[Deep Vellum Publishing; 2020]

Tatiana Ryckman strategically presents her latest work, The Ancestry of Objects, nestled outside of the terms and rules usually used to describe literature. Her unnamed narrator’s central conflict is set in a landscape of undefined and innovative uses of language, form, and grammar. Ryckman’s thickly lyrical language declines to commit to being either poetry or prose, while The Ancestry of Objects is a novella — between a novel and a short story. In these places neither here nor there, we find our dissociating heroine, presenting herself in plural, personal pronouns. Ryckman’s use of grammar illustrates that her narrator houses within her a plurality that disables her from seeing herself as a unified front. She tells us about herself early in the novella saying, “We are replaceable, so we will be replaced. Our life, so long unnoticed even by us, suddenly accelerating toward an inevitable end.” Within these nonspecific spaces, the narrator’s search to define herself begins with a yearning for an end to the chaos, and Ryckman brings the reader along through an exploration of the surprisingly overlapping territories of grief, sex, and religion.

Ryckman offers despair as the greatest filter to deconstruct the self. The narrator’s grief for her grandparents, who die close together, includes her inability to even register them as dead. She interacts with her dead grandparents as if they were ghosts, still present but no longer physically there. The house she once shared with them feels transformed into a functional tomb where she’s buried herself alive. Without her grandparents, the selves within her have come unattached and her plurality begins:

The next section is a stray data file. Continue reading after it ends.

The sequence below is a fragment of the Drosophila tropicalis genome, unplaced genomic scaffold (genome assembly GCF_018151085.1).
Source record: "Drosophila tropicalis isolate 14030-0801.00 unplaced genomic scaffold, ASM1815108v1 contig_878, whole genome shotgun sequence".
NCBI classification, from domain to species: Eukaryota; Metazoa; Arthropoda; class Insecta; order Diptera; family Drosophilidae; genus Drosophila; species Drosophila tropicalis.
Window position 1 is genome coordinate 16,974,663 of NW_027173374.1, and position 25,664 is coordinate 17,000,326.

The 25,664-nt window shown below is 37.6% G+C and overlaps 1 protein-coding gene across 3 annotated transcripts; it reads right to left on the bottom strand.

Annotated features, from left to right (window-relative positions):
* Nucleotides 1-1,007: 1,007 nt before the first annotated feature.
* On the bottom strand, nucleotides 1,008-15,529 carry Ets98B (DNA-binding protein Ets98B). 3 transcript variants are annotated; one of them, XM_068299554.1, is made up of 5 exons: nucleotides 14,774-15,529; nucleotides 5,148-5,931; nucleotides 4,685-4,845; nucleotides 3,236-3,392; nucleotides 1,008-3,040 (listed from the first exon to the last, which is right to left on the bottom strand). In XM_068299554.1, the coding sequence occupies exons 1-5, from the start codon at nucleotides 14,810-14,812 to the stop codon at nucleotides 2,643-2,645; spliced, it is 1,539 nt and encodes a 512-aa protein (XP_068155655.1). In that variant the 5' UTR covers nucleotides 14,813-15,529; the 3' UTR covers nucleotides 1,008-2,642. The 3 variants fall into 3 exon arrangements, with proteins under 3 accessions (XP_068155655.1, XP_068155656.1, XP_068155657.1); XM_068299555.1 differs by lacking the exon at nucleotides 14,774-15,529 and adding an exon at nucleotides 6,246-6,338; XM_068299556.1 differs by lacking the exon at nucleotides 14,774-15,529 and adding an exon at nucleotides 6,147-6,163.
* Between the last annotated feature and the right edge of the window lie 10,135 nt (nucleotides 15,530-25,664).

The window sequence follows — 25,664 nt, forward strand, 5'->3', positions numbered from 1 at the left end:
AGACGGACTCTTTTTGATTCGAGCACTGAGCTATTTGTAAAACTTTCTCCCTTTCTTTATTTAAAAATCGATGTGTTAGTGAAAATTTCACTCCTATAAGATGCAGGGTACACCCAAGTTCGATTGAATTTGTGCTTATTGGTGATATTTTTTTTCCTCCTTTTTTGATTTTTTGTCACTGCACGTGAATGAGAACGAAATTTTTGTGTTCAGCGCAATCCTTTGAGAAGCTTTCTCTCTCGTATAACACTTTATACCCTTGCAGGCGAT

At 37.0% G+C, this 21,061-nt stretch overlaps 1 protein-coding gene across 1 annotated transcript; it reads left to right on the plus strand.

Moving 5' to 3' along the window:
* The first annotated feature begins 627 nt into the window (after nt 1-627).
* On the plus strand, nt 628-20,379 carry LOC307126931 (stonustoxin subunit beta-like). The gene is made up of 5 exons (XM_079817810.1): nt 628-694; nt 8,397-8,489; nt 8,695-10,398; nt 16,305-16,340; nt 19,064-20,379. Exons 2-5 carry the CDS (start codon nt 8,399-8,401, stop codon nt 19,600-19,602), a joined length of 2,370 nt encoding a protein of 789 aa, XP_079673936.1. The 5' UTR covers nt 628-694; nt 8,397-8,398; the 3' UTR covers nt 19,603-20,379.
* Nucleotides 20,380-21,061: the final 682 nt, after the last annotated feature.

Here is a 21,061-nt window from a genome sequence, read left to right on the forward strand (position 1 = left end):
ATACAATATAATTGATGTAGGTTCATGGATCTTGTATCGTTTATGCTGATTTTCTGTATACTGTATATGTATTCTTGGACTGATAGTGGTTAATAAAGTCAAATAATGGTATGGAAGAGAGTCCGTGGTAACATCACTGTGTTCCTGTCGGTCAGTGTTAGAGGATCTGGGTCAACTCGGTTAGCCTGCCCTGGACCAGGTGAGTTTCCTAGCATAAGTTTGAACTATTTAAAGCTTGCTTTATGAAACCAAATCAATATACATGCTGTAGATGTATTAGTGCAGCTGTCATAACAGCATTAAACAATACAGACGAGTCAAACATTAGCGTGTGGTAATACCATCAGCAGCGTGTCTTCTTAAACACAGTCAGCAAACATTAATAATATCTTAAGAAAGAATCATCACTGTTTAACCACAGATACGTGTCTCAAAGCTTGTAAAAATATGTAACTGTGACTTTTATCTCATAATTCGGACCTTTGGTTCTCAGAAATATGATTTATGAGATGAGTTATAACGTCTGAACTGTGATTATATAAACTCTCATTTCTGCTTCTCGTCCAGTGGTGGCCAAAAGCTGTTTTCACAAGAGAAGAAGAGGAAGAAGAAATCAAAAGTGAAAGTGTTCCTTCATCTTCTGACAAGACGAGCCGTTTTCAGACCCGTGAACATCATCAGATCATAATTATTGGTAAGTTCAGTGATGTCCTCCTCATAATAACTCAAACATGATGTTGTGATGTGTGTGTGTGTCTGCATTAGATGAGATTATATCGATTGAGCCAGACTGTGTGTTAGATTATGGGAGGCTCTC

Our grandfather would say Patience is a virtue. He would say Good things come to those who wait. Now, now, our grandmother would say, a mask of comfort over a plea to be quiet, to need nothing, to be more convenient. Now. And we fall asleep, our hair weaving itself into the fibers that hold us in place.

Ryckman’s use of plural pronouns is distinctive. The narrator’s plural description of herself doesn’t touch on the idea of alternative personalities, nor are the plural pronouns used as a singular they/them, signifying gender nonconformity. Instead, the grammar places us inside the narrator’s mind as her selves communicate with each other, illustrating the idea of a singular person not properly tied together. She is a woman falling apart from grief, and effectively, she dissociates, becoming many different people all poorly attached to reality.

The immediate antidote to dissociation is a sensory experience, and the event we come to over and over again is sex. The Ancestry of Objects is a novella about the narrator’s affair with David, a married man. They meet when the narrator is suicidal, and the mirage of their relationship becomes a distraction from her despair. She tells us, “his cock still sliding along the lips of us, his tongue pressing into our mouth. The instant is prolonged as if forever. It is the infinite moment just before we pull the razor across the skin and know we could stop but won’t.” Their relationship propels the narrator toward further chaos, offering both the potential for further destruction as well as the possibility to rebuild herself.

Religion once presented the narrator with a framework under which to arrange herself. Her grandparents used to enforce its regulations. After their deaths, the narrator finds contraband items they confiscated from her in a dresser drawer: “The skeleton keychain with jeweled eyes, a picture of a gun torn from a magazine, a stolen blood-red nail polish, . . .  a crucified Jesus hanging grotesquely by a jump ring in the chain. A graven image. We touched them all with the reverence of religious relics, evidence of our former selfhood.” Without her grandparents, the narrator has fallen out of line. Her illicit affair with a married man means her sexual behavior is not socially acceptable, while her identity is no longer normative, transforming from singular to plural as a result.  Worse yet, the rules which used to shape her world no longer hold water. Ryckman’s use of plural pronouns at times make the narrator seem like a human possessed by demons.